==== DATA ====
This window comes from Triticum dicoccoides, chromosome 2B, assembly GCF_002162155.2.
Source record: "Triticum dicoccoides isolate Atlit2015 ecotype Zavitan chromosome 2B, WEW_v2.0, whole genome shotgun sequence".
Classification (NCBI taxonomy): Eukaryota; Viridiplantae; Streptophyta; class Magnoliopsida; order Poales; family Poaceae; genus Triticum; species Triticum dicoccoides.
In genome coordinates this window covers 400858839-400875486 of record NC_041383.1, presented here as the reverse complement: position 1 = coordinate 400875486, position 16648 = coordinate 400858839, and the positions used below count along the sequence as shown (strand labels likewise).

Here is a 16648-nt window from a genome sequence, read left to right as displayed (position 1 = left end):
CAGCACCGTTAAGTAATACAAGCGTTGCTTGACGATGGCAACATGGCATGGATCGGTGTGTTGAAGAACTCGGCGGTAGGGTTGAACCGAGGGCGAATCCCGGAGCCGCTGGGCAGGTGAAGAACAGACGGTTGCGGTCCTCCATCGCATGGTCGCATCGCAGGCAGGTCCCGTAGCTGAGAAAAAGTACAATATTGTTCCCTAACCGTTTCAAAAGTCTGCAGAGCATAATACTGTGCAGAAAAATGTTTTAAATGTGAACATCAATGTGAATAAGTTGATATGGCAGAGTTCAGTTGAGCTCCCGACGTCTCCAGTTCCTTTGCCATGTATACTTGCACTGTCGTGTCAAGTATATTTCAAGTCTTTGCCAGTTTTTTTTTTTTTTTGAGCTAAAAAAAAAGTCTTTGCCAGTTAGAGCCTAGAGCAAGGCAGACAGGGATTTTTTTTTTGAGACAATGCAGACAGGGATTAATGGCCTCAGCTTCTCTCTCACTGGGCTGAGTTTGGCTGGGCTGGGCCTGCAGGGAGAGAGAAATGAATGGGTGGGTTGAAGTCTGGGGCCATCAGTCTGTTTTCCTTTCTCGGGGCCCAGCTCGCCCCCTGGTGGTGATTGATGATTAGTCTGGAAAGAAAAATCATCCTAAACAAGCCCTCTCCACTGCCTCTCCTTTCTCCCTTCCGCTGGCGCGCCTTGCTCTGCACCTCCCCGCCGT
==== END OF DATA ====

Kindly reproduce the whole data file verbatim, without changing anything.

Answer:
This window comes from Triticum dicoccoides, chromosome 2B, assembly GCF_002162155.2.
Source record: "Triticum dicoccoides isolate Atlit2015 ecotype Zavitan chromosome 2B, WEW_v2.0, whole genome shotgun sequence".
Classification (NCBI taxonomy): Eukaryota; Viridiplantae; Streptophyta; class Magnoliopsida; order Poales; family Poaceae; genus Triticum; species Triticum dicoccoides.
In genome coordinates this window covers 400858839-400875486 of record NC_041383.1, presented here as the reverse complement: position 1 = coordinate 400875486, position 16648 = coordinate 400858839, and the positions used below count along the sequence as shown (strand labels likewise).

Here is a 16648-nt window from a genome sequence, read left to right as displayed (position 1 = left end):
CAGCACCGTTAAGTAATACAAGCGTTGCTTGACGATGGCAACATGGCATGGATCGGTGTGTTGAAGAACTCGGCGGTAGGGTTGAACCGAGGGCGAATCCCGGAGCCGCTGGGCAGGTGAAGAACAGACGGTTGCGGTCCTCCATCGCATGGTCGCATCGCAGGCAGGTCCCGTAGCTGAGAAAAAGTACAATATTGTTCCCTAACCGTTTCAAAAGTCTGCAGAGCATAATACTGTGCAGAAAAATGTTTTAAATGTGAACATCAATGTGAATAAGTTGATATGGCAGAGTTCAGTTGAGCTCCCGACGTCTCCAGTTCCTTTGCCATGTATACTTGCACTGTCGTGTCAAGTATATTTCAAGTCTTTGCCAGTTTTTTTTTTTTTTTGAGCTAAAAAAAAAGTCTTTGCCAGTTAGAGCCTAGAGCAAGGCAGACAGGGATTTTTTTTTTGAGACAATGCAGACAGGGATTAATGGCCTCAGCTTCTCTCTCACTGGGCTGAGTTTGGCTGGGCTGGGCCTGCAGGGAGAGAGAAATGAATGGGTGGGTTGAAGTCTGGGGCCATCAGTCTGTTTTCCTTTCTCGGGGCCCAGCTCGCCCCCTGGTGGTGATTGATGATTAGTCTGGAAAGAAAAATCATCCTAAACAAGCCCTCTCCACTGCCTCTCCTTTCTCCCTTCCGCTGGCGCGCCTTGCTCTGCACCTCCCCGCCGT